The EU directive on massacred buildings is the price of democracy

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On Thursday (12 October), representatives of the European Parliament and the EU27 will hold potentially crucial talks on the revised Energy Performance in Buildings Directive (EPBD).

As lawmakers prepare to compromise and relax the European Union’s green building law, activists are once again facing some disappointment.

Let’s face it: the EU’s renewable housing renewal programme, which was originally designed to boost the bloc’s flagging housing renewal rate, will likely fall short of its initial climate ambitions once EU countries finish it.

This would leave European households dependent on volatile fossil fuels for longer than initially hopedThis is an outcome that will be extremely disappointing to climate activists, who will rightly denounce the EU’s shortcomings on this issue.

But this kind of political compromise is also the essence of democracy.

What started as a classic opposition between EU countries resisting higher climate targets and a more ambitious European Parliament, turned into an all-out “massacre” by co-legislators while the European Commission watched helplessly.

The Commission’s original proposal, presented in December 2021, was radical, proposing mandatory renovation standards for the worst-performing buildings of 15% in every EU country. Buildings consume a huge amount of energy – about a third of the EU’s energy consumption and carbon dioxide emissions come from this sector.

The EU executive first laid the groundwork by announcing a renewal wave in 2020, with the aim of doubling the important renewal rates to 2% per year.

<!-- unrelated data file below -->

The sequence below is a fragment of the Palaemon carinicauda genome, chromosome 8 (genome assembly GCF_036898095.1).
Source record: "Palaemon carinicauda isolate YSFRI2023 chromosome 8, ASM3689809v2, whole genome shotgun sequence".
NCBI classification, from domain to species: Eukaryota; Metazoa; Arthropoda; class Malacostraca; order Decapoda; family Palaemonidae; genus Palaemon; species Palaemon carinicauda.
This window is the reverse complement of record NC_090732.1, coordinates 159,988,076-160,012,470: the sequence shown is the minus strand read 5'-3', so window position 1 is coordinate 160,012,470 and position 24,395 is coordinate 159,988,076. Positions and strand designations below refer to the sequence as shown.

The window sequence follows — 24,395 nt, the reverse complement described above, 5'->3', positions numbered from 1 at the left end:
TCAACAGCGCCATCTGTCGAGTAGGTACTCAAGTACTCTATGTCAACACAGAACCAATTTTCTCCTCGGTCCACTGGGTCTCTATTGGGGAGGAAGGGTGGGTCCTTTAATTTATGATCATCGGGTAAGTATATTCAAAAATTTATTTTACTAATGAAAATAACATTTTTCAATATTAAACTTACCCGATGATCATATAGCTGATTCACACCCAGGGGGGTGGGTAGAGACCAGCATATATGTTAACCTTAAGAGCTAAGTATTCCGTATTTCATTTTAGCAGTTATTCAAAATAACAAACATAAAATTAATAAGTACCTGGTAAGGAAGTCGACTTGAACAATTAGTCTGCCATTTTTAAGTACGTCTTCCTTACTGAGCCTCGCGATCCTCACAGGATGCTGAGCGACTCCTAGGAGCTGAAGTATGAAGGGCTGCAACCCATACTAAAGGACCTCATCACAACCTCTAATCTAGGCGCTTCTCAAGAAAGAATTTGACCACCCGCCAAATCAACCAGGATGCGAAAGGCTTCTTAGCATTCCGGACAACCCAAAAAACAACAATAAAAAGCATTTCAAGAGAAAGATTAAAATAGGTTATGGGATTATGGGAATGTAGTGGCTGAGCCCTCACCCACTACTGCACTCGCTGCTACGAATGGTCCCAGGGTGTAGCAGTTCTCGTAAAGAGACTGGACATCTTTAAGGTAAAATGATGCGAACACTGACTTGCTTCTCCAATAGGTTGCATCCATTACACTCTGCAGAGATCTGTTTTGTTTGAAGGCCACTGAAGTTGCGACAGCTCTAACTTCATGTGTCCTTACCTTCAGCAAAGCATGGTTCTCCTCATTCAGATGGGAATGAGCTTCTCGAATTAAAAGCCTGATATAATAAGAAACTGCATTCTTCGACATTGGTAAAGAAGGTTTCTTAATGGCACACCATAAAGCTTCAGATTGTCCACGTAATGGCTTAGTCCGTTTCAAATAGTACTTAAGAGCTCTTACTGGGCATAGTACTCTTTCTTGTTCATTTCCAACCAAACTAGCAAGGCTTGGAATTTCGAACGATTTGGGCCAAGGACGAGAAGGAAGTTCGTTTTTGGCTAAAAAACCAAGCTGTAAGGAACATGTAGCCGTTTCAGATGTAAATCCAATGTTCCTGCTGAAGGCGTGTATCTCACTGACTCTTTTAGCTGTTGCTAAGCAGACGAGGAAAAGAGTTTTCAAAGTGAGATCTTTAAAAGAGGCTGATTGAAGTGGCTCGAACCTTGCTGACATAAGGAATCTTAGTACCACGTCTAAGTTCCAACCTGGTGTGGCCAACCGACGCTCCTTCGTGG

The Commission then proposed making renovations mandatory from 2030 by introducing “Minimum Energy Performance Standards” (MEPS) in the recast Energy Performance of Buildings Directive (EPBD), which was introduced one year later.

Commission officials in Brussels usually consult with EU member states before introducing laws to avoid political backlash. However, as it turned out, the MEPS proposal was so controversial that more than half of the EU countries ended up rejecting it, suggesting that the EU executive may have staked its chances.

The 15-nation coalition, led by Poland and Italy, stressed that for the European Biodiversity Partnership project to proceed, the MEPs’ proposal must be scrapped, or significantly watered down. In their negotiating position, the proposal was completely deleted.

But not all EU countries wanted to neutralize the law: a patchy coalition led by the EU’s two superpowers, France and Germany, sought to reassure Parliament of its support by pushing for a more ambitious law.

After much debate, the head of the European Parliament on EPBD, the Green MP Ciaran Cuff, managed to unite a divided assembly behind a surprisingly ambitious position – a position with a more important social dimension than the EU executive initially intended.

Green hopes rose again but not for long. Shortly after, Germany suddenly withdrew its support, perhaps after months of national infighting over the country’s controversial fossil boiler ban.

Ultimately, it is unlikely that MEPs will be able to survive the winter despite all the efforts of their many supporters in civil society and industry.